Capital of Victoria and the largest city of Vancouver. Population of 4,848,000. 22% English, 16% Scottish, 13% Canadian, 9% Irish, 9% German, 8% Chinese, 7% French, 5% east Indian, 3% Ukrainian, 3% Dutch, 2% Native American, 1% Norwegian, 1% Polish, 1% Russian. The Economy of $219.990 billion and GDP per capita of $45,430 come primarily from forestry and mining and an increase in construction and retail jobs. Service jobs make up 72% of employment. Vancouver is the economic hub of British Columbia while nearby Surrey is the largest harbour in the state. The Okanagan Valley is a large area suitable for growing fruits and other warm crops that cannot grow anywhere else in Canada. The Crowsnest Pass Highway is a co-British Columbian and Albertan highway from Hope, BC to Medicine Hat, AB. The Trans-Canada Highway connects all of the former Canadian provinces and travels in BC from Victoria to Field (near Banff, AB). BC Hydro provides hydroelectricity to many communities and also runs the land-based public transit in the state. Translink manages metro and ferry services within the west coast in Vancouver and Victoria. The Canadian Pacific Railway, run by the CPR (an international company that administers all international rail lines throughout the railway), travels from Vancouver, parallel to the Trans-Canada Highway into the oil-rich Albertan Central and Northern Regions. The largest airports include, Vancouver International, Victoria International, and Kelowna International. Serving destinations across the Pacific and North America from Beijing to Dallas to Paris to Sydney. The government consists of the Legislative Assembly, the Premier, and the Executive Council. The Legislative Assembly has 85 members elected by FPTP and passes and creates laws for the state. The Premier is the head of the LA and also the head of the Executive Council, who submits laws concerning their cabinet or area of interest. Talks of reforming the FPTP system to a STV system are in place. The country is a member of the Commonwealth of Nations but talks of leaving the Commonwealth and joining the Pacific Alliance are in place, mostly for the economic benefits with Alaska and the Western American States. 

Government Edit


BCLP: British Columbia Liberal Party

BCNDP: British Columbia New Democrat Party

GPBC: Green Party of British Columbia

VIP: Vancouver Island Party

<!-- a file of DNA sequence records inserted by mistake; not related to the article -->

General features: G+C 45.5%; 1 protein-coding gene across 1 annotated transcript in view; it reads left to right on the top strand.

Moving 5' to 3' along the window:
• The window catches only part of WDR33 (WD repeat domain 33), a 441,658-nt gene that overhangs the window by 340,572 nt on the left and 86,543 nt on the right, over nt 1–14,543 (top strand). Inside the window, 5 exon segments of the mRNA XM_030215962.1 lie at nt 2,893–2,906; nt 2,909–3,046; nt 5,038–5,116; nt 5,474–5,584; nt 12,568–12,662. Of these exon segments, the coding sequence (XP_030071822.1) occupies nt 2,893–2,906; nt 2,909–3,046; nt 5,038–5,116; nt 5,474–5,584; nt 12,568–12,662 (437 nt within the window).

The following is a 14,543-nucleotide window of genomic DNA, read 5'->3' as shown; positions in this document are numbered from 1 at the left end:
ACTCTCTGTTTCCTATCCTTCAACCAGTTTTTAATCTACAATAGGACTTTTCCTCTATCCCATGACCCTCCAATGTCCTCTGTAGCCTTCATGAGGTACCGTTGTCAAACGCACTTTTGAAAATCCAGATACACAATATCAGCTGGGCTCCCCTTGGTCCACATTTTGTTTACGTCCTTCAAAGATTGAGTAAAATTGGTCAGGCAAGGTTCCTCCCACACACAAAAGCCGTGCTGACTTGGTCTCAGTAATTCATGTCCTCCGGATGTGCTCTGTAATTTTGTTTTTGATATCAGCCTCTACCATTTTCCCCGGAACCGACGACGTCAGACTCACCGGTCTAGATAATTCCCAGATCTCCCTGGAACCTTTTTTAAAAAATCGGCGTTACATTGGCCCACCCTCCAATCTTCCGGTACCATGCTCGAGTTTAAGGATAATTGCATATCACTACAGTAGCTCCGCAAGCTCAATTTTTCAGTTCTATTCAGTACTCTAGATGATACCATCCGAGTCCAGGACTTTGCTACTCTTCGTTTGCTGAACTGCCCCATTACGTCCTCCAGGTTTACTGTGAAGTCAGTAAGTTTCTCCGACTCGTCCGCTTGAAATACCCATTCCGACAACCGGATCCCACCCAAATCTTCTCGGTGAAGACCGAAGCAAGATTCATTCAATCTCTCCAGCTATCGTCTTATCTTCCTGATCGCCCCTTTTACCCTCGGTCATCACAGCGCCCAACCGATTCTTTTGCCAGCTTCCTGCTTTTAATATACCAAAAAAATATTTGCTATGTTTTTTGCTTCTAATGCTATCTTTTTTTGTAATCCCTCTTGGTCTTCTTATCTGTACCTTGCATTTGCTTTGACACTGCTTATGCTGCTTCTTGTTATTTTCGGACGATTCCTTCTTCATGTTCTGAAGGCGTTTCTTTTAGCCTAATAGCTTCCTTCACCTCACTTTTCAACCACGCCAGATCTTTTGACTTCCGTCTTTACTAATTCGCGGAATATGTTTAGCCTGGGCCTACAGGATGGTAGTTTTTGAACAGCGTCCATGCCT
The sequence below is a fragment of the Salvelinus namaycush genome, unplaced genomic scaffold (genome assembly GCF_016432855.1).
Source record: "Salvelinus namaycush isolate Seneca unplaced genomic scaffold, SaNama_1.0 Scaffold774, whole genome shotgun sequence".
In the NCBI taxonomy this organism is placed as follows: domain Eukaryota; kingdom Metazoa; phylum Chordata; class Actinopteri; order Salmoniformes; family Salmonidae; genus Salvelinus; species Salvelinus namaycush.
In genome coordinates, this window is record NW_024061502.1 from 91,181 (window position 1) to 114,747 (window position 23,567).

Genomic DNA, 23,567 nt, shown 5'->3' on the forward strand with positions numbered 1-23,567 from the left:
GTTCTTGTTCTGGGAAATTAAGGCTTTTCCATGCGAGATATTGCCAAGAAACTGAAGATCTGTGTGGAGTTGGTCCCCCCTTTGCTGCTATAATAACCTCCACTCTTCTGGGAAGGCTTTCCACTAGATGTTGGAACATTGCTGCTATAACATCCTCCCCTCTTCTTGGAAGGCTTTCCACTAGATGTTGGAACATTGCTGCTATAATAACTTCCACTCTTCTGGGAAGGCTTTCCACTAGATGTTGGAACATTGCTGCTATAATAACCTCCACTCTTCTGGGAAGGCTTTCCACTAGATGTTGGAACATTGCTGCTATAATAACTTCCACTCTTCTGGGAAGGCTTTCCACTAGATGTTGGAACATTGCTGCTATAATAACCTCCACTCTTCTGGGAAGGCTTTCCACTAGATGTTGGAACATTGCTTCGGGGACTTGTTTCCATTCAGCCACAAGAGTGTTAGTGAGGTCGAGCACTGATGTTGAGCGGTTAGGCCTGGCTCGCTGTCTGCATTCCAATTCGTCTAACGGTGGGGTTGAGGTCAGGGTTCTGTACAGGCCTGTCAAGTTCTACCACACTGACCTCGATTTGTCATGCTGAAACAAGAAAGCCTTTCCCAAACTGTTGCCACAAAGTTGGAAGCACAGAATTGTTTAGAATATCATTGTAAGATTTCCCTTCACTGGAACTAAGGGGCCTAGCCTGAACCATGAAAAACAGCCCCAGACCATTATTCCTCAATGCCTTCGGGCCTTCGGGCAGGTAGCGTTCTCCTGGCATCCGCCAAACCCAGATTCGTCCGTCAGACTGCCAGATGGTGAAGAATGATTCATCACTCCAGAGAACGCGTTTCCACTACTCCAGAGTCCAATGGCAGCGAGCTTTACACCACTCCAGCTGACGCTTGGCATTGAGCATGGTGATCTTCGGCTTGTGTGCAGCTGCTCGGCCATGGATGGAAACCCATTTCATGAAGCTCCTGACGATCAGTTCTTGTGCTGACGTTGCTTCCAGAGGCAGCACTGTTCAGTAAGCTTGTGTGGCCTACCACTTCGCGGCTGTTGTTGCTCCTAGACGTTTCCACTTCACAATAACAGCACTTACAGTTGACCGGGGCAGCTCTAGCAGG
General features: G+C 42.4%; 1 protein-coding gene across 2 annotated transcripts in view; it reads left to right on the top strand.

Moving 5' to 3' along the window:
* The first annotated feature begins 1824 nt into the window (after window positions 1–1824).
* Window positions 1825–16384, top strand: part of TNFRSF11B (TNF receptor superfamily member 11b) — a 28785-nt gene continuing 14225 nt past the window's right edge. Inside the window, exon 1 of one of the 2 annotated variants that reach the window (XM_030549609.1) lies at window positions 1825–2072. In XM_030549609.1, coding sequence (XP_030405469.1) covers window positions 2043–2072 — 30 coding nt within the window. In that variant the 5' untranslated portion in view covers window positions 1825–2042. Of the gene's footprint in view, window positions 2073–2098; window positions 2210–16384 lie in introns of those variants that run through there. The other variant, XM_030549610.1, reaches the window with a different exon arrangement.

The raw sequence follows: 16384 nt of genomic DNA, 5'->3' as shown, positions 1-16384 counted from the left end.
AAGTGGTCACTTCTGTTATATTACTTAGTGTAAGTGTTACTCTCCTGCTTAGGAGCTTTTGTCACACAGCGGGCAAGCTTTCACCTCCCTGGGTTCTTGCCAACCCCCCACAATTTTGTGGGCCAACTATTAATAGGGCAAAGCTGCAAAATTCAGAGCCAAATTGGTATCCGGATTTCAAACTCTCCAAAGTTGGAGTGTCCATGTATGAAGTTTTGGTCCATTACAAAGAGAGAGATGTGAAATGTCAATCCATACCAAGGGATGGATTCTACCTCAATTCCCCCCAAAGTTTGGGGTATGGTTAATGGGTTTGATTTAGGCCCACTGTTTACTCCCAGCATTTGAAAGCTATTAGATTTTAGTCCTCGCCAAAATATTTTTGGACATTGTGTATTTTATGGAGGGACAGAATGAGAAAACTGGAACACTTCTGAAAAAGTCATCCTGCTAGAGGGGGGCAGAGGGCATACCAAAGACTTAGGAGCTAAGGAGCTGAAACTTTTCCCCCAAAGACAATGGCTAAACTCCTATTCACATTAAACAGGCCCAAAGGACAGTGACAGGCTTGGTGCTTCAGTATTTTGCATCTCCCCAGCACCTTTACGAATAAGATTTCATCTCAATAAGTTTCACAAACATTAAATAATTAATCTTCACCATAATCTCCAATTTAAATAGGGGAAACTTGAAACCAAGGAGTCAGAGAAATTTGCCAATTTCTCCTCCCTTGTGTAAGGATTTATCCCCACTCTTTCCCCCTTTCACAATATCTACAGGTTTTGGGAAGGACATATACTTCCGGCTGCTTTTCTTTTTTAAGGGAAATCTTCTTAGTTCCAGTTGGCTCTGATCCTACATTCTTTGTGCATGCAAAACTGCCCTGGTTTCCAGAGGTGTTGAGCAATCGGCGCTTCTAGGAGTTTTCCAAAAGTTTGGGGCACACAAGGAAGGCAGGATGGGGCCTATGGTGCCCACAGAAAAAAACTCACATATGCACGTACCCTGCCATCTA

CHP: Christian Heritage Party

PFP: People's Front

CPBC: Communist Party of British Columbia

BCP: British Columbia Party

Current Government Edit

Premier Christy Clark, leader of the BCLP, has a 54% majority in the Legislative Assembly, narrowly beating the BCNDP, who are expected to win next election.

Vancouver Island Party Edit

The VIP's sole purpose is to gain independence from British Columbia, running candidates in all Vancouver Island Ridings, but has seen little success.

Far Left Union Edit

A united People's Front and Communist Party could be united to increase their percentage of the votes, becoming the People's Communist Party of British Columbia.

Military Edit

Army Edit

Navy Edit

Air Force Edit

Coast Guard Edit

Special Operations Edit

Issues Edit

LNG Resources Edit

British Columbia has largest amount of liquid natural gas deposits, however the exploitation of such deposits is fought by the Green Party and many environmental groups.

Alberta Relations Edit

Relations with Alberta turned sour over the construction of oil pipelines to the BC coast, which was strongly opposed by environmentalist groups and the New Democrats.

Voter Fraud Allegations Edit

The Election win in 2020 left many NDP and Green Party supporters in awe. The Liberals were never supposed to win, having a minority government in the 2017 Provencal election. This has prompted investigations into possible voter fraud in several close ridings, where the Liberals narrowly won.

Pacific Pact Alliance Edit

British Columbia is in a complicated place with the Commonwealth of Nations, the current alliance it's in. Being geographically isolated by the Rockies, and with sour relations along the Albertan border, the prospect of joining the Pacific Pact Alliance and leaving the Commonwealth behind seems very promising. The majority of BC trade goes to PPA states like California and Washington. However, to join, they would have to deal with the complicated Tatshenshini Park disputed region between BC and Alaska, a member of the PPA.